New name and a new face signal a fresh start for the Colorado 7, re-engineered as the Holden Trailblazer.
WHAT IS IT?
A major mid-life facelift for Holden’s separate-chassis, seven-seat SUV, twinned with similar changes wrought on the Colorado ute. Three years in the making and now badged Trailblazer, Holden’s Thai-built, Aussie-developed wagon wants to make amends for its rough-and-ready past with newfound comfort and refinement.
WHY WE’RE TESTING IT?
Hot on the heels of the facelifted Colorado ute, the Trailblazer needs to be more than just a workhorse in drag. But its quest for banishing rough edges can’t be at the expense of its three-tonne braked towing capacity or its off-road ability.
In concept, it’s the closely related Isuzu MU-X, as well as Ford Everest, Toyota Fortuner, Mitsubishi Pajero Sport and Nissan’s ancient Y61 Patrol, though at just $52,490 for the range-topping LTZ, Trailblazer undercuts some of its rivals by a massive margin.
THE WHEELS VERDICT
Much more than just a new nose and a new nameplate, the Trailblazer does a surprisingly good job blending undoubted towing and rough-road nous with tangible on-road refinement. Consistent steering, a very good ride for a separate-chassis truck, and respectable handling for its type says Holden’s determination in pushing for greater comfort and class has paid off. Only a lack of steering reach adjustment, and the resultant awkward driving position for taller folk, exposes Trailblazer’s working-class roots.
PLUS: Off-the-line punch; newfound smoothness and quietness; country-road handling; cohesive new dash design; value
MINUS: Dynamically inferior to a monocoque design; flawed driving position; bland rear-end styling; large turning circle; weight
THE WHEELS REVIEW
AUSSIES have always appreciated ruggedness. Whether it’s a bloke who knows how to stump a fence or a car that never quits, there’s something about having the ability to tackle any challenge that rallies our troops. How else do you explain the rise of the separate-chassis, seven-seat SUV?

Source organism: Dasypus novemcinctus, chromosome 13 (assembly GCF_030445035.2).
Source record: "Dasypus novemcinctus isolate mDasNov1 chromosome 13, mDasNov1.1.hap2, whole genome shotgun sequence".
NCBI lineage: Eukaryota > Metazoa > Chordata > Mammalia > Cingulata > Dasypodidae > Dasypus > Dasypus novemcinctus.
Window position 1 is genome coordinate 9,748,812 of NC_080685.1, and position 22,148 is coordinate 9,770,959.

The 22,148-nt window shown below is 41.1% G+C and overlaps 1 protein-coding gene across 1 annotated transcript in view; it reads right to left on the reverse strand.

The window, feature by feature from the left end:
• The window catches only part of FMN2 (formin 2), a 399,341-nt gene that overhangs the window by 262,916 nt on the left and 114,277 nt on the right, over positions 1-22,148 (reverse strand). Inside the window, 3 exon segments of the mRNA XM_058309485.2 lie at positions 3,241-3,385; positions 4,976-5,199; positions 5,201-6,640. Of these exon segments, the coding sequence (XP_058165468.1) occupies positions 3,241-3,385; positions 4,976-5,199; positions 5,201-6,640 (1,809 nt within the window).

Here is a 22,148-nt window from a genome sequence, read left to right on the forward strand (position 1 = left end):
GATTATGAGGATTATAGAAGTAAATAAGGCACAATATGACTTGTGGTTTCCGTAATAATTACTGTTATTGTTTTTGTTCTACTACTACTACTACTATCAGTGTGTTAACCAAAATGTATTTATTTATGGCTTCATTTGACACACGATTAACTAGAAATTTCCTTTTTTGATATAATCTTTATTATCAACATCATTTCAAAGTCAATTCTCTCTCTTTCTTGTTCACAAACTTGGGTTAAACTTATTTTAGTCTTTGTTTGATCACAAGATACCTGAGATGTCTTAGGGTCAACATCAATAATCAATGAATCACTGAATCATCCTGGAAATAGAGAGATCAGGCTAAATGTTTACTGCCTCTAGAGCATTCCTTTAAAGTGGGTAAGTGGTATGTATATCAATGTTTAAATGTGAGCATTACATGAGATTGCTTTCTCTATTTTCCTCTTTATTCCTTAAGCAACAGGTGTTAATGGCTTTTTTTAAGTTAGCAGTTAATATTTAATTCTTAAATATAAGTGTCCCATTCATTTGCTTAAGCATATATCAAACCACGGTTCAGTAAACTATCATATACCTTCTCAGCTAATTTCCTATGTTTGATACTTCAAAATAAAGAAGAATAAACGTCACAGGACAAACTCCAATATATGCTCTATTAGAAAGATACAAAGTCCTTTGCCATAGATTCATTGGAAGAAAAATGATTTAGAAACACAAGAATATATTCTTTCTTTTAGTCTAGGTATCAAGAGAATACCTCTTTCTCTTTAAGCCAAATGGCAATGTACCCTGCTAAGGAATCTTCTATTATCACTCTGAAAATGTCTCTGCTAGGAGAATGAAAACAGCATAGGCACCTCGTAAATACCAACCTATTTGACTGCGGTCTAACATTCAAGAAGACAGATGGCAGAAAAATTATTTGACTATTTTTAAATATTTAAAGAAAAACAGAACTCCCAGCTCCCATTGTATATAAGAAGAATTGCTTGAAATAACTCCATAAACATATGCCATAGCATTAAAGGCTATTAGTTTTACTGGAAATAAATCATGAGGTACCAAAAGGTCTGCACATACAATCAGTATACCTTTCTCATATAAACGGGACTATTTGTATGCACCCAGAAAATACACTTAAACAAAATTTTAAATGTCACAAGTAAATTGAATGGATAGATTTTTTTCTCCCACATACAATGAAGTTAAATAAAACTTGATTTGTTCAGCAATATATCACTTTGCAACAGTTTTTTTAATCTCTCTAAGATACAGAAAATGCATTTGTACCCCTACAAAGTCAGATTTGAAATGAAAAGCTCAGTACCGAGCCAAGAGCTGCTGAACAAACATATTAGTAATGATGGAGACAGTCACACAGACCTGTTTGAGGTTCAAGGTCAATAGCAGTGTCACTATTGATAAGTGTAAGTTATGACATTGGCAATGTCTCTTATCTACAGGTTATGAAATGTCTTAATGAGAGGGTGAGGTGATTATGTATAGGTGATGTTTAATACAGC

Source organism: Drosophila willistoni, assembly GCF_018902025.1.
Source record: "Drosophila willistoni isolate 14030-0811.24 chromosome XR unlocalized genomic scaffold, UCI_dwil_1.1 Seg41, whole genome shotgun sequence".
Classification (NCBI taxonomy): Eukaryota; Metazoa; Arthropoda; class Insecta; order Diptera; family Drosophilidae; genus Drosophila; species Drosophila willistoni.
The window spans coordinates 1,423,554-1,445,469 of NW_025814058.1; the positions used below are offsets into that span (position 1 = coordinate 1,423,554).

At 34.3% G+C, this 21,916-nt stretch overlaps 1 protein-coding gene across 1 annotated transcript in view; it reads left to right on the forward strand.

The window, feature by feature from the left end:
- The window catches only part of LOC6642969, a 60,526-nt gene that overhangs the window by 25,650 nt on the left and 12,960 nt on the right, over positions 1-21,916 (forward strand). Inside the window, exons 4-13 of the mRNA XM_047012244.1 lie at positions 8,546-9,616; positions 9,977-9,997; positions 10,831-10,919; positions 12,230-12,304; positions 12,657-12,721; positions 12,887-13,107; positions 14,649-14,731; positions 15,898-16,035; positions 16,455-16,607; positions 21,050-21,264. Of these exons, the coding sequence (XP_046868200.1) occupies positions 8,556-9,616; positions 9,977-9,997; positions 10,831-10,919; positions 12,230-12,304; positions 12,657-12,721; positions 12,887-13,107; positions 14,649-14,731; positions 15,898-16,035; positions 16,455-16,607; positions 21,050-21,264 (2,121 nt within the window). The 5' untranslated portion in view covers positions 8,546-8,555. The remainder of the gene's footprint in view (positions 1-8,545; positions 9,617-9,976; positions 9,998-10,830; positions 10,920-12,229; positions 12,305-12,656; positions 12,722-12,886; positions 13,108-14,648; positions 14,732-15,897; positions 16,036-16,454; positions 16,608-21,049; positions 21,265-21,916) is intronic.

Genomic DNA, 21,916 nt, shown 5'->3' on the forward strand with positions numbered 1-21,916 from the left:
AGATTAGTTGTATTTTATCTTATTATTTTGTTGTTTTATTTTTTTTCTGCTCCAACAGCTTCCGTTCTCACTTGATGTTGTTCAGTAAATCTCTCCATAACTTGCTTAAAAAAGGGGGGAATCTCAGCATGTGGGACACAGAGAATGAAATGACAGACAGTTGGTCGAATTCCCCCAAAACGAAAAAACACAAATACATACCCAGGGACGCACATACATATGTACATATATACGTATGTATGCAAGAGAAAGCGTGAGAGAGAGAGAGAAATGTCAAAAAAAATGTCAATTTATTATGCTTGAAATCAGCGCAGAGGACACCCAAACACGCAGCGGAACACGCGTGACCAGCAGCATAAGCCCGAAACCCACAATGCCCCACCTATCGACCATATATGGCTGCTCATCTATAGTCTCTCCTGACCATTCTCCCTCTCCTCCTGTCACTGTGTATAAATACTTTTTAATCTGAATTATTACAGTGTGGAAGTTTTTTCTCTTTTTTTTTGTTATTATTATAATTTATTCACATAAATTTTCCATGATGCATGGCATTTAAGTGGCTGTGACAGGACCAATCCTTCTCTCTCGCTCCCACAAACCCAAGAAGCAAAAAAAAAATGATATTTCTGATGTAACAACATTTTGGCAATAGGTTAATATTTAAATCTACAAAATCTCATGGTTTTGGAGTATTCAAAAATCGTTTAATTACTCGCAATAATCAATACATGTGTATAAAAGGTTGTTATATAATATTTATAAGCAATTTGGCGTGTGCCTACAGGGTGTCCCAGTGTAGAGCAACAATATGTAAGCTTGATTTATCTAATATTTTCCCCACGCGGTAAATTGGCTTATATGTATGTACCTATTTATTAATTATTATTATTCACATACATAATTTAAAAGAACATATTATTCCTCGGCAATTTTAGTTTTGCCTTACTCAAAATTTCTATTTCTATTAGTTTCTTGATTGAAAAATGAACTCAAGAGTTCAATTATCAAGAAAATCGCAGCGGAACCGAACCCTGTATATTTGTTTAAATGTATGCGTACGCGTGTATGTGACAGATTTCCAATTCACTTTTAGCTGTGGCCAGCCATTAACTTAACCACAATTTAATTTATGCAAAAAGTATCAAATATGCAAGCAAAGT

Holden joined the fray four years ago with the Colorado 7 which, as its name implied, was a Colorado truck chassis with a wagon body bolted on top. And the outcome was an agricultural, cheaply finished, bargain-basement chariot at odds with the sophistication being pedalled by Holden’s brand-defining Holden VF Commodore.
It’s amazing what three years of intensive re-engineering can achieve, however. Colorado 7 is out and Trailblazer is in, sporting handsome new styling from the windscreen forwards (front guards apart), new 18-inch alloys on the flagship LTZ and a heap of refinement-focused upgrades designed to introduce some decorum to the Trailblazer experience.
Co-developed with GM Brazil and Thailand (where Trailblazer and Colorado are built), but driven by our market’s more sophisticated demands, with final suspension sign-off completed in Australia, the Trailblazer is a substantially different vehicle right where it counts.
A new damper tune (by Rob Tribiani at Holden), revised body mounts, retuned electric steering with a faster rack (down from 3.4 to 3.29 turns lock-to-lock) and new-compound Bridgestone Dueler tyres (for improved ride comfort and wet-surface grip) doesn’t sound like much, but the reality is a much more comfortable, capable SUV.